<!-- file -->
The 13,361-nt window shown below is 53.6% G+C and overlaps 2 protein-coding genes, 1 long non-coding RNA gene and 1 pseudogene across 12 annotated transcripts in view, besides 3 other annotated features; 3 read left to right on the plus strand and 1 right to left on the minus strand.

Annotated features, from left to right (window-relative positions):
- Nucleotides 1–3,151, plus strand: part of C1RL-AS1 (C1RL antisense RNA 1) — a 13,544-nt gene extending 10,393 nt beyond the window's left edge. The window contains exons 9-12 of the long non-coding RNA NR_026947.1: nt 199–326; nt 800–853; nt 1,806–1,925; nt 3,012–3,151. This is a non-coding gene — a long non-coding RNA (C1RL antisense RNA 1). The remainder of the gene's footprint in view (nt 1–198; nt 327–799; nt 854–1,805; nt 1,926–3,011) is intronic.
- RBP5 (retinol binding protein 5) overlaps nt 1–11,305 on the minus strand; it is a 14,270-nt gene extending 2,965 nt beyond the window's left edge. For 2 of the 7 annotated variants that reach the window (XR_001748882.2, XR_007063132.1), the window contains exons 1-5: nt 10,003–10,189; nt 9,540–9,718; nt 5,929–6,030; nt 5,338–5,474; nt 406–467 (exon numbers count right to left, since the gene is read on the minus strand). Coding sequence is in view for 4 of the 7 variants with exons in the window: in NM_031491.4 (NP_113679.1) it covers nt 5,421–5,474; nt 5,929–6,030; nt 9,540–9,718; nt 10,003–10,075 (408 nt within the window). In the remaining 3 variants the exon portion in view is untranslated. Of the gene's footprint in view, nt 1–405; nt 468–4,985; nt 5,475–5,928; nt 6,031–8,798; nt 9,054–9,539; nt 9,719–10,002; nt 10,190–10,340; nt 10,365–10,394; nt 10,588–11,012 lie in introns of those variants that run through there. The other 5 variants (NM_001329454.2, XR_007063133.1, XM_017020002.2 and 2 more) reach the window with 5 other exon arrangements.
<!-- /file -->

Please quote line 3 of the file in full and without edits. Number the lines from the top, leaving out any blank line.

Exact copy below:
- Nucleotides 1–3,151, plus strand: part of C1RL-AS1 (C1RL antisense RNA 1) — a 13,544-nt gene extending 10,393 nt beyond the window's left edge. The window contains exons 9-12 of the long non-coding RNA NR_026947.1: nt 199–326; nt 800–853; nt 1,806–1,925; nt 3,012–3,151. This is a non-coding gene — a long non-coding RNA (C1RL antisense RNA 1). The remainder of the gene's footprint in view (nt 1–198; nt 327–799; nt 854–1,805; nt 1,926–3,011) is intronic.